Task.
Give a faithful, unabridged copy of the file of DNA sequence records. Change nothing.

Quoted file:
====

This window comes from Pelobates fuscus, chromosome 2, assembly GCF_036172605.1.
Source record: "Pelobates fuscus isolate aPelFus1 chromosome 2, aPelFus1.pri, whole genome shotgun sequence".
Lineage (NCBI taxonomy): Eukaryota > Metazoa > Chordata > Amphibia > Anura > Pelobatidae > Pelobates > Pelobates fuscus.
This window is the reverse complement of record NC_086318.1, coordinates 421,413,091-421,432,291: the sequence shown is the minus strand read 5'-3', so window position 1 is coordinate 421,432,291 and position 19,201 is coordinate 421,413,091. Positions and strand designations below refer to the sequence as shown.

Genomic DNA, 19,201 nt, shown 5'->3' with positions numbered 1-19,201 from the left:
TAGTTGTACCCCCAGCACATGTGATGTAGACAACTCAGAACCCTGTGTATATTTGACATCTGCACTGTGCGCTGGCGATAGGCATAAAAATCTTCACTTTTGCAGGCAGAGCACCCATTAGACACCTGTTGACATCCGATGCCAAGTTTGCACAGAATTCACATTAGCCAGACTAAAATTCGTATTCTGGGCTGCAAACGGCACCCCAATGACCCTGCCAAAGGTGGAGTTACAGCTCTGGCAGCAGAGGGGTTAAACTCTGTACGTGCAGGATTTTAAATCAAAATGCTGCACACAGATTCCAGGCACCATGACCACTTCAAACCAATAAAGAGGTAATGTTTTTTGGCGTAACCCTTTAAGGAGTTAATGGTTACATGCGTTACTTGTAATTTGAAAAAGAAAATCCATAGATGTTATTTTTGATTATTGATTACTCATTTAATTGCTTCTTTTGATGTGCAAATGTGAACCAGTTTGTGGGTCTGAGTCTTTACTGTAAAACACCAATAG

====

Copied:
This window comes from Pelobates fuscus, chromosome 2, assembly GCF_036172605.1.
Source record: "Pelobates fuscus isolate aPelFus1 chromosome 2, aPelFus1.pri, whole genome shotgun sequence".
Lineage (NCBI taxonomy): Eukaryota > Metazoa > Chordata > Amphibia > Anura > Pelobatidae > Pelobates > Pelobates fuscus.
This window is the reverse complement of record NC_086318.1, coordinates 421,413,091-421,432,291: the sequence shown is the minus strand read 5'-3', so window position 1 is coordinate 421,432,291 and position 19,201 is coordinate 421,413,091. Positions and strand designations below refer to the sequence as shown.

Genomic DNA, 19,201 nt, shown 5'->3' with positions numbered 1-19,201 from the left:
TAGTTGTACCCCCAGCACATGTGATGTAGACAACTCAGAACCCTGTGTATATTTGACATCTGCACTGTGCGCTGGCGATAGGCATAAAAATCTTCACTTTTGCAGGCAGAGCACCCATTAGACACCTGTTGACATCCGATGCCAAGTTTGCACAGAATTCACATTAGCCAGACTAAAATTCGTATTCTGGGCTGCAAACGGCACCCCAATGACCCTGCCAAAGGTGGAGTTACAGCTCTGGCAGCAGAGGGGTTAAACTCTGTACGTGCAGGATTTTAAATCAAAATGCTGCACACAGATTCCAGGCACCATGACCACTTCAAACCAATAAAGAGGTAATGTTTTTTGGCGTAACCCTTTAAGGAGTTAATGGTTACATGCGTTACTTGTAATTTGAAAAAGAAAATCCATAGATGTTATTTTTGATTATTGATTACTCATTTAATTGCTTCTTTTGATGTGCAAATGTGAACCAGTTTGTGGGTCTGAGTCTTTACTGTAAAACACCAATAG